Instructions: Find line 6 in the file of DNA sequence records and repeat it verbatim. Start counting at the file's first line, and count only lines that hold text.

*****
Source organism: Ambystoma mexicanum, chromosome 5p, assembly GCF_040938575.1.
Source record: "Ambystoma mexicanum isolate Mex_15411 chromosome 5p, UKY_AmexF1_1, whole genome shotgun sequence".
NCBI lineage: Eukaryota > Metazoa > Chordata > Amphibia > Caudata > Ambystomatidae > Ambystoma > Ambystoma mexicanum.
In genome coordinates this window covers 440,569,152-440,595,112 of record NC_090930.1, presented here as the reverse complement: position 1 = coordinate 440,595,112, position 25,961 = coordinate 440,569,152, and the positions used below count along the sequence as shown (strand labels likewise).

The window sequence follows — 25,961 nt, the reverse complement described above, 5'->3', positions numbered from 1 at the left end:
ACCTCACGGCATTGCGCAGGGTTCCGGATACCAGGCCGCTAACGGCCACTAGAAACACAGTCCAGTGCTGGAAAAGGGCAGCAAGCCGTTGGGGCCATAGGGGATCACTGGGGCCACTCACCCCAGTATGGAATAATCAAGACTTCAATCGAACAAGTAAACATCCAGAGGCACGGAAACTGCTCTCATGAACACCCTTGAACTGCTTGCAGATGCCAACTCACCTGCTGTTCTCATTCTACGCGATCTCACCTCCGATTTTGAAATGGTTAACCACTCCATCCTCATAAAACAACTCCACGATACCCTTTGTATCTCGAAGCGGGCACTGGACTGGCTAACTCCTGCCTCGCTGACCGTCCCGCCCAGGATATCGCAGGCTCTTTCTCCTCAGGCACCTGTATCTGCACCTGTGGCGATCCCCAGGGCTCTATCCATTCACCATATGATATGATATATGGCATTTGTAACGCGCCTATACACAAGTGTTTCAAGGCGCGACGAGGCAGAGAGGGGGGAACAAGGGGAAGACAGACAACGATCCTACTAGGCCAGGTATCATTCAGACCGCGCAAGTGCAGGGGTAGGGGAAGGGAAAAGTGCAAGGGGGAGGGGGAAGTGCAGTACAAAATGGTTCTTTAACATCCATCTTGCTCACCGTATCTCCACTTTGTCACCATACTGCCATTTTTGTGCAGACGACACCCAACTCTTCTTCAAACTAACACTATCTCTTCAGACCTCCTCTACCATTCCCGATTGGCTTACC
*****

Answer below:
ACCTCACGGCATTGCGCAGGGTTCCGGATACCAGGCCGCTAACGGCCACTAGAAACACAGTCCAGTGCTGGAAAAGGGCAGCAAGCCGTTGGGGCCATAGGGGATCACTGGGGCCACTCACCCCAGTATGGAATAATCAAGACTTCAATCGAACAAGTAAACATCCAGAGGCACGGAAACTGCTCTCATGAACACCCTTGAACTGCTTGCAGATGCCAACTCACCTGCTGTTCTCATTCTACGCGATCTCACCTCCGATTTTGAAATGGTTAACCACTCCATCCTCATAAAACAACTCCACGATACCCTTTGTATCTCGAAGCGGGCACTGGACTGGCTAACTCCTGCCTCGCTGACCGTCCCGCCCAGGATATCGCAGGCTCTTTCTCCTCAGGCACCTGTATCTGCACCTGTGGCGATCCCCAGGGCTCTATCCATTCACCATATGATATGATATATGGCATTTGTAACGCGCCTATACACAAGTGTTTCAAGGCGCGACGAGGCAGAGAGGGGGGAACAAGGGGAAGACAGACAACGATCCTACTAGGCCAGGTATCATTCAGACCGCGCAAGTGCAGGGGTAGGGGAAGGGAAAAGTGCAAGGGGGAGGGGGAAGTGCAGTACAAAATGGTTCTTTAACATCCATCTTGCTCACCGTATCTCCACTTTGTCACCATACTGCCATTTTTGTGCAGACGACACCCAACTCTTCTTCAAACTAACACTATCTCTTCAGACCTCCTCTACCATTCCCGATTGGCTTACC